HL Deb 02 November 1976 vol 376 cc1155-7

My Lords, I beg to move that this Bill be now read a third time. Your Lordships will recall that in his speech on the Second Reading of this Bill the noble Earl, Lord Selkirk, suggested that when a Bill such as this one comes to your Lordships' House from another place endorsed with the Speakers' Certificate that it is a Money Bill then the fact that it is a Money Bill should be stated clearly on the text of the Bill. I undertook to take up this suggestion, which appeared to me, with respect, to be a valuable one. I have now done this, and I can tell the noble Earl that his proposal is at present being considered by the House authorities, and I am optimistic that we may be able to take one small step towards greater clarity as a result of his initiative. My Lords, I beg to move that this Bill be now read a third time.

Moved, that the Bill be now read 3a.—(Lord McCluskey.)


My Lords, I should like to make one small point. I must apologise to the noble and learned Lord, Lord McCluskey, that I omitted to give him his "learned" appellation in my congratulations on his maiden speech. I had not appreciated at the time that all Law Officers of the Crown in this House were "learned". I now do know that, and I apologise to him for the omission.

The Earl of SELKIRK

My Lords, may I thank the noble and learned Lord for what he has said. It is a wonderful thing in this House actually to get something done; and may I say that the noble and learned Lord has already made a deep impact in this House in the short time he has been here.


My Lords, I would not take the time of the House on the Third Reading of a Money Bill especially when we are so pressed as we are if it were not for a very exceptional circumstance. When the Bill was debated on Second reading last Tuesday the noble and learned Lord, Lord McCluskey, made his businesslike maiden speech which I am sorry I missed. But he devoted a significant part of it as your Lordships will see in col.412 to the provision of capital expenditure for the nuclear power station at Torness in East Lothian where I live. The figure he mentioned—and it is commonly known; it came out in a Government Paper—was £600 million at current price levels. On that very day came the announcement of the proving of some 50 million tons of good quality coal under the Forth near Musselburgh some 25 miles away and right beside the existing Cockenzie Power Station. The Scottish Press rang with the news and The Scotsman's headline was: Major coal find may mean end of nuclear power plan". The local weekly papers in East Lothian reacted in the same strain.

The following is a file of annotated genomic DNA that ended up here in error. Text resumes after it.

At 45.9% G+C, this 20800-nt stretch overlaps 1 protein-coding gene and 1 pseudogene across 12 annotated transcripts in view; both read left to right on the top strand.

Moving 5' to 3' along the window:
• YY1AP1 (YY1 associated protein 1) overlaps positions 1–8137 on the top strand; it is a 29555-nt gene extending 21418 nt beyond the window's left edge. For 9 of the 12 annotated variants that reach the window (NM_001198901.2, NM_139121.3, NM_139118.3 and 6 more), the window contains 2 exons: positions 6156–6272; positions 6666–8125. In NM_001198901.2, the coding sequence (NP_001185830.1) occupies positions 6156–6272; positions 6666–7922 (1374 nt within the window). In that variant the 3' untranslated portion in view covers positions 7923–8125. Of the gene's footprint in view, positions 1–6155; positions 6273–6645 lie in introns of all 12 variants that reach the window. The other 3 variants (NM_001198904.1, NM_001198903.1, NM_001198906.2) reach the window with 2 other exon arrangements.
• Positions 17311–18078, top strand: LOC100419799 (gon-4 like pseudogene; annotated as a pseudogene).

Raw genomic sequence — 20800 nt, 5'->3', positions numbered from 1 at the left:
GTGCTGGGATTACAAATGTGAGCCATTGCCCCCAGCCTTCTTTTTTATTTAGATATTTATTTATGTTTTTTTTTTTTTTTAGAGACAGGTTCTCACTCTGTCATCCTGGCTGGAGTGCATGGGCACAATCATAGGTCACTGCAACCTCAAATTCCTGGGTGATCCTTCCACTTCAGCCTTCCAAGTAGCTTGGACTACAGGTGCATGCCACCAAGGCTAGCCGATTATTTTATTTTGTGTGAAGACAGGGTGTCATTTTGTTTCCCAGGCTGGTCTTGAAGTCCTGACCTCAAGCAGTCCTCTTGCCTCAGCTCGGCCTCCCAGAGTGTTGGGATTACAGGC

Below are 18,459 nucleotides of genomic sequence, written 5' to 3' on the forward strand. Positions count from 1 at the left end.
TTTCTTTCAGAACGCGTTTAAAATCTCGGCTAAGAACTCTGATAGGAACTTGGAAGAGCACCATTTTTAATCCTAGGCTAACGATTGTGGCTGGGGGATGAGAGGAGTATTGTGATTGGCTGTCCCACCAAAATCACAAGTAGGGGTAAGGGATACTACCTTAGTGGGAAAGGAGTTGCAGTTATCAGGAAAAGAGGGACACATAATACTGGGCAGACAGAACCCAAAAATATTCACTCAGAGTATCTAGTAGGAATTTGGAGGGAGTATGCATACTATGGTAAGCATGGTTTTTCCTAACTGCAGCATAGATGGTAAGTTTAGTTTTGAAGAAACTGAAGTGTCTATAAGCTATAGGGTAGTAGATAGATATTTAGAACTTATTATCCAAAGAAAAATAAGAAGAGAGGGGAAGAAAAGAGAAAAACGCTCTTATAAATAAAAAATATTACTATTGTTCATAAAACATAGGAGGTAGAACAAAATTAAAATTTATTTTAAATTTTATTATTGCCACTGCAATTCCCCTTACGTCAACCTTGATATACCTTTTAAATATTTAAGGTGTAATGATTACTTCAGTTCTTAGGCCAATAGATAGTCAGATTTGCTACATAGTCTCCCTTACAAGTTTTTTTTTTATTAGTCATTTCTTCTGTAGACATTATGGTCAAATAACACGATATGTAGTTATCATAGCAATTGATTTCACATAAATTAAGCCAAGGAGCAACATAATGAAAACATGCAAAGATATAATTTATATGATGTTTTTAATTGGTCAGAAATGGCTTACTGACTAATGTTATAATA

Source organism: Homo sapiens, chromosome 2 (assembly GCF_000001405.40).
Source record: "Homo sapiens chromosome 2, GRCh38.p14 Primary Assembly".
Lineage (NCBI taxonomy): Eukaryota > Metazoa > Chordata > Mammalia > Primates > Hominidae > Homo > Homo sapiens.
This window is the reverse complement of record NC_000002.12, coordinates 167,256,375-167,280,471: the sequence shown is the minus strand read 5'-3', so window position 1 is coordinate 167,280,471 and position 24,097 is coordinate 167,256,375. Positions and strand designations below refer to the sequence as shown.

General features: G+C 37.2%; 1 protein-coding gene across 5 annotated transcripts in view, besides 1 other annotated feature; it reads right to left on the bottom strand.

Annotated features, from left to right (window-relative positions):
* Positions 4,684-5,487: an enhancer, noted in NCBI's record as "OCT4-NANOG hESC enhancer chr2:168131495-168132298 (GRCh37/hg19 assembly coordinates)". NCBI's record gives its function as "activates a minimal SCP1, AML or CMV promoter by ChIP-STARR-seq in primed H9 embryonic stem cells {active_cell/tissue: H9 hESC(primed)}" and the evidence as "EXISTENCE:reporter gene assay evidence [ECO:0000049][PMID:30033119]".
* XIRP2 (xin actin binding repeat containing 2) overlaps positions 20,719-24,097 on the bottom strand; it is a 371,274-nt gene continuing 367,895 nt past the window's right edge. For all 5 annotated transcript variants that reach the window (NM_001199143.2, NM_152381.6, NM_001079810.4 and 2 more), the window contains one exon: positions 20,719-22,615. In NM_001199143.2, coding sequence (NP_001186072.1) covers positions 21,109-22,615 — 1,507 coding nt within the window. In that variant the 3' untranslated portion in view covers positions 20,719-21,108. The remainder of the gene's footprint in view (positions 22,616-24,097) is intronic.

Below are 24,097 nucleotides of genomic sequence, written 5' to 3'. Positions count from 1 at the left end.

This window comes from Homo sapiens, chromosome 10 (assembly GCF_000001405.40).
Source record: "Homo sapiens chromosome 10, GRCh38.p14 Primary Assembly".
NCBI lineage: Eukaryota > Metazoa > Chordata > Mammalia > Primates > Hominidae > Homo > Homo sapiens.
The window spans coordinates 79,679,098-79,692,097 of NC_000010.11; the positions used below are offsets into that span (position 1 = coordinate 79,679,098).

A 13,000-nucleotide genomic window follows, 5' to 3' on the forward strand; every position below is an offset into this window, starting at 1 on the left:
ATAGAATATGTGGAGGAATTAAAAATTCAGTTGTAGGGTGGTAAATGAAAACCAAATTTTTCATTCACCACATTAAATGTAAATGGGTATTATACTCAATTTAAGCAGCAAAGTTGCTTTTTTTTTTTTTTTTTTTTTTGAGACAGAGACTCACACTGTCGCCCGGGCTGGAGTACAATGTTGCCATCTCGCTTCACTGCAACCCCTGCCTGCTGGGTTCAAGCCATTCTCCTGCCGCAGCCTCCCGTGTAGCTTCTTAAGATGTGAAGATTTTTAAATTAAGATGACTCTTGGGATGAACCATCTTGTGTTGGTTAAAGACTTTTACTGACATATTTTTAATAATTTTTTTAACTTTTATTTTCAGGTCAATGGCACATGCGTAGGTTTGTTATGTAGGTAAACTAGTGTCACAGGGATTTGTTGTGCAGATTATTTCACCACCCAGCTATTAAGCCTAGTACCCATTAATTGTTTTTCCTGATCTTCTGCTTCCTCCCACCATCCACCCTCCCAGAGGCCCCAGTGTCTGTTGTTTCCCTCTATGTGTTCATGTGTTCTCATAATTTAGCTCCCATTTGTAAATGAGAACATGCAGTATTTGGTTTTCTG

My object in taking your Lordships' time is simply that I feel this should go on the record as we give this Bill its Third Reading, as we must, especially because this announcement came the same day as the Second Reading—and that is what is so odd. Torness is already beset with difficulties. Inevitable indecision as to the type of reactor to be employed, as the noble and learned Lord said in his speech; bitter technical objections to the selection of the site and its costly seawall—a problem which is still unsettled so far as I know—local fears about nuclear dangers; loud local protests on environmental and amenity grounds not only in regard to the powerhouse which is not necessarily unattractive thing but the labyrinth of power lines which must radiate from it; there are local demands for more labour-intensive undertakings and now next door work for almost 500 miners for 100 years. These were the figures of the East Lothian Courier; they are not mine.

There it is, my Lords: The space in the Cockenzie—Musselburgh area for more generating plant with an existing cats-cradle of power lines. I hope your Lordships will agree that, in giving this Bill a Third Reading, these factors should be recorded—as they must now be registered in the mind of the Government which I am sure they are. That was the object of my intervention; and of course willy-nilly I support the noble and learned Lord's proposal that this Bill should be read a third time.


My Lords, I wish to support my noble friend. He used the very mild word "odd". It is indeed a most odd situation that we should be engaged on a Bill to deal with a nuclear power station and suddenly there is sprung upon Scotland—at least, upon those in Scotland who are not closely involved in the coal industry—this marvellous discovery of coal under the Forth. Of course, it had been known that there was coal there, but not, I suppose, the extent of it. Suddenly to have this discovery made at the same time as we arc talking about making plans for building a nuclear power station seems most extremely odd. I should like to reinforce what the perspicacity of my noble friend has brought to the surface today.


My Lords, if I may say so, the Government endeavour to be farsighted and farseeing but, in fact, the consent which is issued under Section 2 of the Electric Lighting Act 1909 for construction of the Torness generating station followed a public local inquiry in February 1975. The consent carried with it planning permission for the use of the site for the erection of the nuclear power station but, as I said in my speech on Second Reading, no work on the construction of the station will be undertaken before the completion of the examination of the future of the steam generating heavy water reactor programme. An examination is now being carried out by the Government. I think my remarks are contained in column 411. While acknowledging what the noble Lord, Lord Ferrier, has said, I do not think I used the expression "beset with difficulties".

On Question, Bill read 3a, and passed.